The ceremony is free and open to the public, and parking at the Greensboro Coliseum is free for students and their guests. As a service to the campus community, Park & Ride buses will transport volunteers, students, staff and faculty between campus and the coliseum. Buses will depart campus every 30 minutes beginning at 7 a.m., with the final shuttle returning to campus at 1 p.m. Passengers may board the bus on Stirling Street in front of Elliott University Center.

Individuals who are unable to attend the ceremony may watch a live stream here.

For more information about May Commencement, visit the Commencement Central website.

By Alyssa Bedrsosian

Changes to performance management system for SHRA employees

Associate Vice Chancellor for Human Resources Michelle Lamb Moone announces changes – and a series of workshops:


Completion and Submission of 2016-17 PMP Forms

All completed PMP forms for the cycle April 1, 2016-March 31, 2017 were due to the Office of Human Resources by April 30, 2017 (extended date). Please scan and email your completed documents to PMP2017@uncg.edu. PMPs will not be accepted by fax or via HR staff’s personal email address.  

Completion of the performance evaluation process is mandatory for all supervisors and managers with subordinate staff.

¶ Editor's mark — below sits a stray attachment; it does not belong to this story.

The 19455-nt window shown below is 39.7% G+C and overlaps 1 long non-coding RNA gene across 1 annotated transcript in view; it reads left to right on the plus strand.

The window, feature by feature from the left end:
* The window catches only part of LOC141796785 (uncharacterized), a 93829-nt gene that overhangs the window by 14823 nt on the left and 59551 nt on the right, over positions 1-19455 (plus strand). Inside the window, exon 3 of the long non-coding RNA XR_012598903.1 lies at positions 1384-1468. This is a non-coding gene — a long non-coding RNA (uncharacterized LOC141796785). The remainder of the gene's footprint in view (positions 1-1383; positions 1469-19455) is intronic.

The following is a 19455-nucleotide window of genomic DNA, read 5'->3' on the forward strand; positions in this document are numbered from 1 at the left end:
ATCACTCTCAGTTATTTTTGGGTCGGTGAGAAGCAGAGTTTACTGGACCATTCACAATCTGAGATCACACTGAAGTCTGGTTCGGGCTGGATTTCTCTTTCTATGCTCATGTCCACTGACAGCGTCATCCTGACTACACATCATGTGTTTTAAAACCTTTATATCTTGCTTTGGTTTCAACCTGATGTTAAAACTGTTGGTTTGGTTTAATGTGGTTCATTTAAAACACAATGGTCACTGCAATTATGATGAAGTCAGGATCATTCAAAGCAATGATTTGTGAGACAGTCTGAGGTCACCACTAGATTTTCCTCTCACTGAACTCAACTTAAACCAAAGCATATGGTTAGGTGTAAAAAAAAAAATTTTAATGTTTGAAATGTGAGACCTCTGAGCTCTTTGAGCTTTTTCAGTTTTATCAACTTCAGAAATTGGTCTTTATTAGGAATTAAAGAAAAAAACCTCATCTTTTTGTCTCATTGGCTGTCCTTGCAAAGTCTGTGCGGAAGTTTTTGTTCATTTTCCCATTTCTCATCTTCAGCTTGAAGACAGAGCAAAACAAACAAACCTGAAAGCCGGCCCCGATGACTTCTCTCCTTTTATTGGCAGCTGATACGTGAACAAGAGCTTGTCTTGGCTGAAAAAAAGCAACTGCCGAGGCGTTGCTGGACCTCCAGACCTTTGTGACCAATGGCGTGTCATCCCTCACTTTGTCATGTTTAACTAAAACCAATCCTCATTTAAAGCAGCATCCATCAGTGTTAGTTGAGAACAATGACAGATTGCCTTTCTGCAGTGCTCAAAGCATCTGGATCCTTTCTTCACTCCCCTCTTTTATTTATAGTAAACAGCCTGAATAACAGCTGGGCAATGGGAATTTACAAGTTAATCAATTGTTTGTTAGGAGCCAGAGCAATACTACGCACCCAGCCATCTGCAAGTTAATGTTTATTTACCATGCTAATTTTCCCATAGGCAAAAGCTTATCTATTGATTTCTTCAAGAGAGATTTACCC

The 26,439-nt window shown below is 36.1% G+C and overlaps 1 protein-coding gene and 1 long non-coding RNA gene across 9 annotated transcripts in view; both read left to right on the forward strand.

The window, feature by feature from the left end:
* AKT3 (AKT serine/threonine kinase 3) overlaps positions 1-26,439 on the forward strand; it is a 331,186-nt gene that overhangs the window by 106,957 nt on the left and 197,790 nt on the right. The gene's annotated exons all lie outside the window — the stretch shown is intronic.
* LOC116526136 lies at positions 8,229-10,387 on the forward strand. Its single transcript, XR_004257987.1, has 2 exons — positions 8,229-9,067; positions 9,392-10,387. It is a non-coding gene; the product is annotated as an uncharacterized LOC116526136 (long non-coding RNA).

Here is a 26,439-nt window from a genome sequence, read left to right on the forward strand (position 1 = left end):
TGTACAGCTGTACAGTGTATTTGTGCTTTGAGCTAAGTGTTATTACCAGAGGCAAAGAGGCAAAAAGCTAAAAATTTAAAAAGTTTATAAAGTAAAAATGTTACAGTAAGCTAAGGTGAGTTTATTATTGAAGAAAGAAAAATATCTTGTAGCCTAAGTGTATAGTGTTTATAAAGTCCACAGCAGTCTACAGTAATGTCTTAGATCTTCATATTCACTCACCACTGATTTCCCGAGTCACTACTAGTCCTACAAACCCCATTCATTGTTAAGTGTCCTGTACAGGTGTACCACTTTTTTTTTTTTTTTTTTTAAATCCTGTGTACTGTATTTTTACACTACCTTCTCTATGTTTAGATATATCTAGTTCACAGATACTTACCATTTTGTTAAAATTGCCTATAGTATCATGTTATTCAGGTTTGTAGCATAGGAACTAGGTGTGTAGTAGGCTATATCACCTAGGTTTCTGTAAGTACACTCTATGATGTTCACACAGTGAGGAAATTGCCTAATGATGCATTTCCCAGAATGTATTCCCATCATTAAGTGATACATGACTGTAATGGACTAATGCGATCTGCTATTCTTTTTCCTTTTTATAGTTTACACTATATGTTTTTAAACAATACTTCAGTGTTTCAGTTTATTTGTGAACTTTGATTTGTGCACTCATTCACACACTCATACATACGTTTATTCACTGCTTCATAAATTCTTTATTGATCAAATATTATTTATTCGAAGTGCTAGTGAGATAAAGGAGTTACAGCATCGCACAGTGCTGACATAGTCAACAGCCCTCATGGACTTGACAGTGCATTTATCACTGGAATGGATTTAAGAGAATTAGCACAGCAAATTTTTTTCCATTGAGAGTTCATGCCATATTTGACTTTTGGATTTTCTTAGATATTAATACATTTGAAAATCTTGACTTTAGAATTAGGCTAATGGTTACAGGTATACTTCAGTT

SHRA Performance Management Plans for 2017-2018

I am pleased to announce some exciting changes to our current SHRA Performance Management Program. SHRA employees and those who have responsibility for evaluating SHRA employees will receive information this week about their role in this process and training opportunities that will orient them to the new tools and processes.  Meanwhile, please review carefully the attached memorandum regarding the process, training times and locations, and who to contact for questions.

Registration for these sessions is not required.

Read about the FY18 PMP Cycle and Timeline and Schedule of PMP Training & Information Sessions: http://web.uncg.edu/hrs/performancemgt/pmpmemo.pdf.


49 Spartans inducted into Phi Beta Kappa

UNCG’s Phi Beta Kappa chapter, the Epsilon chapter, inducted 49 new members on April 17 in a ceremony at the Weatherspoon Art Museum.

Assistant Professor of Economics Dora Gicheva and Associate Professor of Music Aaron Allen gave the welcome address and introduced the new members. Provost Dana Dunn and Dean of the College of Arts and Sciences John Kiss also greeted the new inductees. Dr. Tom Mould, Elon University professor of anthropology and folklore, gave the address.

Established in 1776, Phi Beta Kappa is the oldest and most widely known of collegiate honorary societies, and includes members such as former U.S. Presidents Bill Clinton, George H.W. Bush and Jimmy Carter; NFL quarterback Peyton Manning; historian John Hope Franklin; poet Rita Dove; and film director Francis Ford Coppola.

UNCG’s Epsilon chapter was formed during the Woman’s College era in 1934 as a branch of the UNC Chapel Hill chapter. In 1956 it became an independent chapter and in 2006, the national society named Epsilon the nation’s most outstanding chapter at a public university. UNCG is one of only seven institutions in North Carolina to have a chapter. Others are UNC Chapel Hill, N.C. State University, Wake Forest University, Davidson College, Duke University and Elon University.